Huawei is fully aware of the risks it is facing: in the midst of the U.S.’ continued pressure on the EU, the Chinese tech giant has already promised to establish manufacturing hubs in Europe. In March last year, Huawei opened a Cybersecurity Transparency Centre in Brussels in an ongoing effort to provide concrete measures to ensure the cybersecurity of its 5G solutions. “Huawei is more committed to Europe than ever before,” said Huawei executive Abraham Liu during the Lunar New Year reception in Brussels about a week ago… The company wants to deliver “5G for Europe made in Europe”, said Hu, adding: “The industry lacks a unified set of technical standards for security, as well as systems for verification. This is complicated by the globalization of the value chain. Digital products include components from many different countries, with many different standards, or no standards at all”. Will the West still be willing to sit down with the Chinese to define global 5G security and verification standards?
Spies in Brussels and the USA
In yesterday’s debate in The Hague not many words were spent on the spying and sabotaging allegations made against Huawei by the Americans. While no Dutch MP trusts Huawei, all of them do admit no conclusive evidence has been presented regarding the American accusations. The past few weeks -coincidentally- several international reports on Chinese spying activities have caught the eye, though. Brussels was rocked by the news of a spy affair involving the flamboyant former EU ambassador from Germany, Mr. Gerhard Sabathil, who spent over 30 years working for the EU, including posts as the European Commission’s head of foreign policy strategy (!) and as the bloc’s top representative in Germany. German authorities suspect he has been at the center of a clandestine Chinese operation aimed at delivering European secrets to Beijing….Sabathil has vehemently denied all accusations of working as an agent for the Chinese secret service…
“The theft of American trade secrets by China costs our nation anywhere from $300 to $600 billion in a year,” William Evanina, director of the USA National Counterintelligence and Security Center, said just a few days ago. Of 137 publicly reported instances of Chinese-linked espionage against the United States since 2000, 73% took place in the last decade, according to the Washington-based Center for Strategic and International Studies (CSIS). The think-tank’s data, which excludes cases of intellectual property litigation and attempts to smuggle munitions or controlled technologies, shows that military and commercial technologies are the most common targets for theft. In the area of medical research, of 180 investigations into misuse of National Institutes of Health funds, diversion of research intellectual property and inappropriate sharing of confidential information, more than 90% of the cases have links to China, according to an NIH spokeswoman.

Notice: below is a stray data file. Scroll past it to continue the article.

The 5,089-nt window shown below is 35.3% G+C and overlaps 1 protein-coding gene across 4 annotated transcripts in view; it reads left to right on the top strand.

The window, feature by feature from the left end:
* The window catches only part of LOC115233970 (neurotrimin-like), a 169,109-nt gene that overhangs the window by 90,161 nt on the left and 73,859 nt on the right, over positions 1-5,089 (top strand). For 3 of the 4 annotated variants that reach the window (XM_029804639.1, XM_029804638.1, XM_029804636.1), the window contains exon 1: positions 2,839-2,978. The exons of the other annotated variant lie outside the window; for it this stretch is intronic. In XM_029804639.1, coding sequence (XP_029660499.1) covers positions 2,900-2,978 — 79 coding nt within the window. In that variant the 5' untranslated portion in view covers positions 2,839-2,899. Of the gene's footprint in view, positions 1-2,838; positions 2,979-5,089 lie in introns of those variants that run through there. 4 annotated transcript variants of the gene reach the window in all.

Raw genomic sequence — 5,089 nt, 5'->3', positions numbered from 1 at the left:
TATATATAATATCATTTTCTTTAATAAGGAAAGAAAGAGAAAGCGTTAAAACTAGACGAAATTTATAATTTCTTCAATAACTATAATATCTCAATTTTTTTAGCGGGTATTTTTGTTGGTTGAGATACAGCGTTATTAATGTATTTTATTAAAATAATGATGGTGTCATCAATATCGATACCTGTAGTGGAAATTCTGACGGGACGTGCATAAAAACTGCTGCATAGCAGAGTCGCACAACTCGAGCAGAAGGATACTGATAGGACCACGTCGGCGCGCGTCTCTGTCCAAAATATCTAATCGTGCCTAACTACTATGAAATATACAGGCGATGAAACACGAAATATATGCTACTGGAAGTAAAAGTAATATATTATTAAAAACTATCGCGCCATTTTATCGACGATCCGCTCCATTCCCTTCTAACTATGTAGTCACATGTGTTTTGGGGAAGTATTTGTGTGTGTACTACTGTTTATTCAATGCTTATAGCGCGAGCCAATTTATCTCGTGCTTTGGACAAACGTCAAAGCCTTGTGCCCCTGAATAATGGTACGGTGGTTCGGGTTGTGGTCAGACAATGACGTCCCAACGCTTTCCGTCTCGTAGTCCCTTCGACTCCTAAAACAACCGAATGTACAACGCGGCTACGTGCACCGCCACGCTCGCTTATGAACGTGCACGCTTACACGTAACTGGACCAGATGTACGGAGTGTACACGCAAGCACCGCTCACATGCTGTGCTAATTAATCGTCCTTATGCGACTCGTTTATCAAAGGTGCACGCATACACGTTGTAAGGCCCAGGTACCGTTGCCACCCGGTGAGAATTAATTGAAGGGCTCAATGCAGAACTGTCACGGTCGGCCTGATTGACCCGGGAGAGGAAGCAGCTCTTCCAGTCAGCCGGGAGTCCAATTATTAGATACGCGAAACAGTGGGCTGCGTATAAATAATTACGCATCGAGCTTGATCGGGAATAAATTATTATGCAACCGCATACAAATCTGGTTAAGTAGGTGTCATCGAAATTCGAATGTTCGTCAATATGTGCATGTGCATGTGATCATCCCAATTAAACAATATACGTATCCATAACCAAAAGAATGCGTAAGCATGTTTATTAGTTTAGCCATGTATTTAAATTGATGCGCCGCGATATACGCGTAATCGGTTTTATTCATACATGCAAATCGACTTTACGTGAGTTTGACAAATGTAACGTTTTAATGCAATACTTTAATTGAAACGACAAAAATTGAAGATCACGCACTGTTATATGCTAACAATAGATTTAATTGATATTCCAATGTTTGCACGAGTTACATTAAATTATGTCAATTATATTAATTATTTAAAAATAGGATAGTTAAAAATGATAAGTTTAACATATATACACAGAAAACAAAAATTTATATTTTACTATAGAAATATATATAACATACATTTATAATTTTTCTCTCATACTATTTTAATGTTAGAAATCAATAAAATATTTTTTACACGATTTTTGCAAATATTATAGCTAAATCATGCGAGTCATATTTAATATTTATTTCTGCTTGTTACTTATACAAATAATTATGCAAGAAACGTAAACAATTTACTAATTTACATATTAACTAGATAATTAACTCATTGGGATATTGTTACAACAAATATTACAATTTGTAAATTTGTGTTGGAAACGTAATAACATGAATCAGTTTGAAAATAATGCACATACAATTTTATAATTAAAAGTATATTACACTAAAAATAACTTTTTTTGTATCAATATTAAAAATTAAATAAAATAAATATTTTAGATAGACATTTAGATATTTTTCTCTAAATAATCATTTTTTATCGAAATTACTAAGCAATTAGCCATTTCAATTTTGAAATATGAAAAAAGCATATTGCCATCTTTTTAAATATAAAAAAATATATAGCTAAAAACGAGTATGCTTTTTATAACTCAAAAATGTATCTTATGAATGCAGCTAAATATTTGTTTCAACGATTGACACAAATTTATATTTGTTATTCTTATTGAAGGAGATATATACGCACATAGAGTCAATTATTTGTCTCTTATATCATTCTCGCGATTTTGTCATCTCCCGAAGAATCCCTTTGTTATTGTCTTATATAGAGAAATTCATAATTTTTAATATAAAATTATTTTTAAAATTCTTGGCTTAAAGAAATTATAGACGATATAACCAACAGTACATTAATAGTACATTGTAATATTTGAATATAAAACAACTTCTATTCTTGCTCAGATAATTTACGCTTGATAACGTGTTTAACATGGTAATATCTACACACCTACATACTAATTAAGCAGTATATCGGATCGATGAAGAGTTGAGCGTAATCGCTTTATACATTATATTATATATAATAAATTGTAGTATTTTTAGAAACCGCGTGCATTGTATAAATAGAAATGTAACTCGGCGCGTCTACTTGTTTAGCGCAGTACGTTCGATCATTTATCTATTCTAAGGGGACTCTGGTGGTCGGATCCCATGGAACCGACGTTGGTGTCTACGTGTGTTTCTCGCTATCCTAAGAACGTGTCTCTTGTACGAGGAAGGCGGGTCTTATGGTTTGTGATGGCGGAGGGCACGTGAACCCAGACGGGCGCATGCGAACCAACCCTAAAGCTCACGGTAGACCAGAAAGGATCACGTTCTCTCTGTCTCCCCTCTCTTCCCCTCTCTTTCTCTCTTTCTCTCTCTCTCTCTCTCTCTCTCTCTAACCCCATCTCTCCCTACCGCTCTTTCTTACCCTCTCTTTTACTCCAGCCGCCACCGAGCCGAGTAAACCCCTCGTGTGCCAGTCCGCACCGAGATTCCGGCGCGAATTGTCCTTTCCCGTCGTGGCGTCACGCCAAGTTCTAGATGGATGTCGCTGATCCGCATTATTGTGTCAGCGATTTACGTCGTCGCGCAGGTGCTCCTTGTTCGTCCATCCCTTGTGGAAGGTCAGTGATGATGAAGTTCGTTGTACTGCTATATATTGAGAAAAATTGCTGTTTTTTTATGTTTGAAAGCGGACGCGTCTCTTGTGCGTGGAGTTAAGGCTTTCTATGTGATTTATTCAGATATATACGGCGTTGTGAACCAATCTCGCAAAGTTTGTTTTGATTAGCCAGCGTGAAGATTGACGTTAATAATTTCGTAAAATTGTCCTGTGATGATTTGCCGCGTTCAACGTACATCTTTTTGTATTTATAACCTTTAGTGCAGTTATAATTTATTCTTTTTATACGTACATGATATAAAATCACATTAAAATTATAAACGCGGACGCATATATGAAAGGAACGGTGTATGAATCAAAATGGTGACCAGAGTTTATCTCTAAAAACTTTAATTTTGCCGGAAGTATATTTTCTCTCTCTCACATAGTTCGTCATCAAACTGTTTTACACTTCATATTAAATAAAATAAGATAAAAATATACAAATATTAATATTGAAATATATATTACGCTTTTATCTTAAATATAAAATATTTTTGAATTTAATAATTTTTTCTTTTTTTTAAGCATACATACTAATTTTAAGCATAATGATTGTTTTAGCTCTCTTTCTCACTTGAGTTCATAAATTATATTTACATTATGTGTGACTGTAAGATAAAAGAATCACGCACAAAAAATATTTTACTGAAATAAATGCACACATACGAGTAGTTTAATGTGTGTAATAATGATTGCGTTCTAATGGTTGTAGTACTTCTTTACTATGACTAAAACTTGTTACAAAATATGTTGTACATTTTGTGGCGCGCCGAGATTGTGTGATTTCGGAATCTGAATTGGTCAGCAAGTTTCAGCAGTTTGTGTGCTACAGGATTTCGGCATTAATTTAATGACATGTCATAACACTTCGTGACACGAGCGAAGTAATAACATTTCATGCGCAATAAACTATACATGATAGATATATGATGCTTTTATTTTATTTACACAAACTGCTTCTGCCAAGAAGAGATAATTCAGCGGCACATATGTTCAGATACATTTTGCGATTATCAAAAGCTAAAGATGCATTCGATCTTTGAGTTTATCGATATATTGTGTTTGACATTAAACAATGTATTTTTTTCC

The Harvard Professor
Until about a week ago, Harvard professor Charlie Lieber was best known as chair of the university’s prestigious chemistry and chemical biology department and for his innovations in nanoscience. Then, last week, the feds dropped a series of bombshell allegations: according to the US Attorney’s Office the Chinese government paid Lieber seven figures to help set up a university in China’s Wuhan province and to participate in a talent recruitment program that the FBI believes was a front for stealing proprietary research—which Lieber allegedly did not disclose to Harvard and later lied about when asked about it by law enforcement. He faces up to five years in prison and was released on a $1 million bail!
Yesterday’s announcement by the Dutch foreign minister that new measures are being taken to prevent unwanted technology and knowhow transfers by introducing more stringent student screenings and foreign investment probes should come as no surprize…
The Chinese government is confronted with an increasingly hostile European political environment and climate. While it already seems to have lost the battle for sympathy in American Congress, will it still have and grab the chance to stop the growth of negative perceptions in European political circles? Xi Jinping and his overseas diplomats better re-think their (communication) strategies, Chinese threats are only likely to put more oil on the European fire..A EU-China summit is scheduled in Spring, if viruses and 5G fever permit…
see f.e. also www.reuters.com and www.politico.com
about the growing importance of the OPEN RAN initiatives, see https://www2.deloitte.com/nl/nl/pages/technologie-media-telecom/articles/navigating-the-5g-obstacle-course.html and https://www.lightreading.com/mobile/fronthaul-c-ran/open-conflict-over-open-ran/d/d-id/749437?page_number=1